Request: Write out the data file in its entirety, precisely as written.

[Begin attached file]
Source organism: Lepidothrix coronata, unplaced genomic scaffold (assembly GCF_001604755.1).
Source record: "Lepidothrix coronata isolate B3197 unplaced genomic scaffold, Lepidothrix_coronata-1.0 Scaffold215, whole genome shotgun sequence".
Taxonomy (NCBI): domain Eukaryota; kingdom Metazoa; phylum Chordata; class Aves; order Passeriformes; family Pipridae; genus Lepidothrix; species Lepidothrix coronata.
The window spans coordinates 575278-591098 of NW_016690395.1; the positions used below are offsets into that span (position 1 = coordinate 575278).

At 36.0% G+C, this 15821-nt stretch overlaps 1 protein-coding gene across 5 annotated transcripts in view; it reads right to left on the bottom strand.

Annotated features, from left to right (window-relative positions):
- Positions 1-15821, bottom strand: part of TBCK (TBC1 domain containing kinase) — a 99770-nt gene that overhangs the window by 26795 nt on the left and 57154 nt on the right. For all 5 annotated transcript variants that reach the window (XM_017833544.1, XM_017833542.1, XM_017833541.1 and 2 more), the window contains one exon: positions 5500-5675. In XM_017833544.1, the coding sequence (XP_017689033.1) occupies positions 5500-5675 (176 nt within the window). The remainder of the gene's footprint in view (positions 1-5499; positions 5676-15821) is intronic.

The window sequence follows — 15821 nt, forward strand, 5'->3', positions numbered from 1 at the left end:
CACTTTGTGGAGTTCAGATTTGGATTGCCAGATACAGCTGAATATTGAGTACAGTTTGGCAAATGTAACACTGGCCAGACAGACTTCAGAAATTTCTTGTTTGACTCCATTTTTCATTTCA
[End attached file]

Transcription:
Source organism: Lepidothrix coronata, unplaced genomic scaffold (assembly GCF_001604755.1).
Source record: "Lepidothrix coronata isolate B3197 unplaced genomic scaffold, Lepidothrix_coronata-1.0 Scaffold215, whole genome shotgun sequence".
Taxonomy (NCBI): domain Eukaryota; kingdom Metazoa; phylum Chordata; class Aves; order Passeriformes; family Pipridae; genus Lepidothrix; species Lepidothrix coronata.
The window spans coordinates 575278-591098 of NW_016690395.1; the positions used below are offsets into that span (position 1 = coordinate 575278).

At 36.0% G+C, this 15821-nt stretch overlaps 1 protein-coding gene across 5 annotated transcripts in view; it reads right to left on the bottom strand.

Annotated features, from left to right (window-relative positions):
- Positions 1-15821, bottom strand: part of TBCK (TBC1 domain containing kinase) — a 99770-nt gene that overhangs the window by 26795 nt on the left and 57154 nt on the right. For all 5 annotated transcript variants that reach the window (XM_017833544.1, XM_017833542.1, XM_017833541.1 and 2 more), the window contains one exon: positions 5500-5675. In XM_017833544.1, the coding sequence (XP_017689033.1) occupies positions 5500-5675 (176 nt within the window). The remainder of the gene's footprint in view (positions 1-5499; positions 5676-15821) is intronic.

The window sequence follows — 15821 nt, forward strand, 5'->3', positions numbered from 1 at the left end:
CACTTTGTGGAGTTCAGATTTGGATTGCCAGATACAGCTGAATATTGAGTACAGTTTGGCAAATGTAACACTGGCCAGACAGACTTCAGAAATTTCTTGTTTGACTCCATTTTTCATTTCA